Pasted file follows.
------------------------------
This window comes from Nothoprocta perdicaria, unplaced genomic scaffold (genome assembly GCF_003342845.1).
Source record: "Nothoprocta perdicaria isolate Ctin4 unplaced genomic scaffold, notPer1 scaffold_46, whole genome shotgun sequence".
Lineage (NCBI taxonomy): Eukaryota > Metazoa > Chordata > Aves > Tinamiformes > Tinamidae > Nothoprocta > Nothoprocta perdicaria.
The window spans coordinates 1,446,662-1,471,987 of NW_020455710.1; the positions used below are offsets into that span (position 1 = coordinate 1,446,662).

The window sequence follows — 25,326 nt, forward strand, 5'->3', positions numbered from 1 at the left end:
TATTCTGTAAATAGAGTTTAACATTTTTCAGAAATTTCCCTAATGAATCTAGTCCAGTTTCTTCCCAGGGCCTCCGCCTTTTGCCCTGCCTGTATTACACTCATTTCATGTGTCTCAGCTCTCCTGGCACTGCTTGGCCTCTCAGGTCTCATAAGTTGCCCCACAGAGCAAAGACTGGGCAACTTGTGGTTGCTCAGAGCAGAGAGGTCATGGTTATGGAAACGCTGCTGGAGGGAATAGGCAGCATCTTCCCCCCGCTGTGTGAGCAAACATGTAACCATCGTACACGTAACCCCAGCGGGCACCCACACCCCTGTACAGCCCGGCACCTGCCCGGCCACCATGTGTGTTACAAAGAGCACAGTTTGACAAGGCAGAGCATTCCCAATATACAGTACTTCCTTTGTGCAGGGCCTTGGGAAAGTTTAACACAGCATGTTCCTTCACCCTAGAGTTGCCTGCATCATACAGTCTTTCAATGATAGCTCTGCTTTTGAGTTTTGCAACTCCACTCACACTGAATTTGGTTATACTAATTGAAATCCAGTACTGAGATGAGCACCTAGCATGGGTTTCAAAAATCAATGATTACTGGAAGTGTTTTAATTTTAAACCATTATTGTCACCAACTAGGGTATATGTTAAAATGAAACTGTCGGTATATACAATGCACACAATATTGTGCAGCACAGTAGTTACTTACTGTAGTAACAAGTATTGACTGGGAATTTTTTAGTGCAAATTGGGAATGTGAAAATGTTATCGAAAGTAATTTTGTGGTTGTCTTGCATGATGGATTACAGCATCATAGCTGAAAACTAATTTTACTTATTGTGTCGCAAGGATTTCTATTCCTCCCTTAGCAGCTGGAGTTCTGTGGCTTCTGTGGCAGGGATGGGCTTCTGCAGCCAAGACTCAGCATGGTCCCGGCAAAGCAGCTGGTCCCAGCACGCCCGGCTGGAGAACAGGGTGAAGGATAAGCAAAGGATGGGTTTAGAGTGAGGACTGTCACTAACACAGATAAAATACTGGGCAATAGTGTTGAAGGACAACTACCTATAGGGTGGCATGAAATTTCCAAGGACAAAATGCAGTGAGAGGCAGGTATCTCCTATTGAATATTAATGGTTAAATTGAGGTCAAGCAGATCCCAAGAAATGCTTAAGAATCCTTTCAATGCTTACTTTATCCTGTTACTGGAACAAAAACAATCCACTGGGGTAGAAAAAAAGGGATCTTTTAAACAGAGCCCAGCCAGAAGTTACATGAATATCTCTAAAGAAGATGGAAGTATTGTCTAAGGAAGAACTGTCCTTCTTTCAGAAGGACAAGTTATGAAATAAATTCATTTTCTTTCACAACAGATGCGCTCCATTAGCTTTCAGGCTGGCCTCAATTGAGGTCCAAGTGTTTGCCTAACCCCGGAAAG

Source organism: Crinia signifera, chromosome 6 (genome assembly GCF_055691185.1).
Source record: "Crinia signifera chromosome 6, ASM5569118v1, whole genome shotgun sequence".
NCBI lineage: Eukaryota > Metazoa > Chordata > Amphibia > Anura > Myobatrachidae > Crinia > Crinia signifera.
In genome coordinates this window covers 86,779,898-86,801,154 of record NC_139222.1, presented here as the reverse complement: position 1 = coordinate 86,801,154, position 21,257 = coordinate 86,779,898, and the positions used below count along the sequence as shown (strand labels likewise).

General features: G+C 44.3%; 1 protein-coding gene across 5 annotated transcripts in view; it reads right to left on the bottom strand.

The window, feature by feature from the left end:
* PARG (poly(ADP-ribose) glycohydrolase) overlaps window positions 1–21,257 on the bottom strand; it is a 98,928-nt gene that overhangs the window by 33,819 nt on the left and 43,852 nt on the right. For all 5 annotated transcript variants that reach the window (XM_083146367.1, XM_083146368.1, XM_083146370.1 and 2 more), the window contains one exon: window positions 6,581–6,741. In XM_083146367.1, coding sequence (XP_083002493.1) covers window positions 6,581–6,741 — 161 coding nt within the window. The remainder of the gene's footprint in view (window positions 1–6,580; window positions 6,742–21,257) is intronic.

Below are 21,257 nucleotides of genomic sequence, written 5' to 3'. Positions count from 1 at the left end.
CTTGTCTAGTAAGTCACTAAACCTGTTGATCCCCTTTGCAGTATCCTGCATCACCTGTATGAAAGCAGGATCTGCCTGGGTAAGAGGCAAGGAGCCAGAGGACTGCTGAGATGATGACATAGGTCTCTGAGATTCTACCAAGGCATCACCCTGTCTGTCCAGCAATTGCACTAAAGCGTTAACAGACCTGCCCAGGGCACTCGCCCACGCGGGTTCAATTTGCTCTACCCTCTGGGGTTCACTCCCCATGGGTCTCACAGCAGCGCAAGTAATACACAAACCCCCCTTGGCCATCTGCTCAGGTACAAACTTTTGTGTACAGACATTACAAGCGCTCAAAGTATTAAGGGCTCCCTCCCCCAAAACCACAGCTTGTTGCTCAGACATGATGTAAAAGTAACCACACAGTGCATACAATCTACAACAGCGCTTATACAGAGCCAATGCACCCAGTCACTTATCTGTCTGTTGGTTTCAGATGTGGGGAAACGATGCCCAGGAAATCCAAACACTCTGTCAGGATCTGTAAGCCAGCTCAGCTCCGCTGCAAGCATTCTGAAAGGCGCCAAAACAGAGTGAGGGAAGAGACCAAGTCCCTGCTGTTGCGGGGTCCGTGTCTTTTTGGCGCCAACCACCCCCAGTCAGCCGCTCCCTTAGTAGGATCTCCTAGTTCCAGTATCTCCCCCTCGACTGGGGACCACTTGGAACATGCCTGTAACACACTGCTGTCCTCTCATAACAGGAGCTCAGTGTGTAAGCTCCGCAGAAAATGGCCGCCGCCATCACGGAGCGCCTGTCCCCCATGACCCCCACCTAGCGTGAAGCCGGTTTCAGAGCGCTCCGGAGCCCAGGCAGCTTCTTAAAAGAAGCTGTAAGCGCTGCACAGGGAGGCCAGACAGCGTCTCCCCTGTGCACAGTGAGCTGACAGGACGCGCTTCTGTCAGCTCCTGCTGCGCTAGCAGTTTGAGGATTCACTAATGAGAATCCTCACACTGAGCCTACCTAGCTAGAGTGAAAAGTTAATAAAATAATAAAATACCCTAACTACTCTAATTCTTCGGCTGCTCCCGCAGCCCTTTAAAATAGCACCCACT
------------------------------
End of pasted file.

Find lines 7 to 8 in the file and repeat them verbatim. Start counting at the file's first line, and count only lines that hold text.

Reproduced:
Source organism: Crinia signifera, chromosome 6 (genome assembly GCF_055691185.1).
Source record: "Crinia signifera chromosome 6, ASM5569118v1, whole genome shotgun sequence".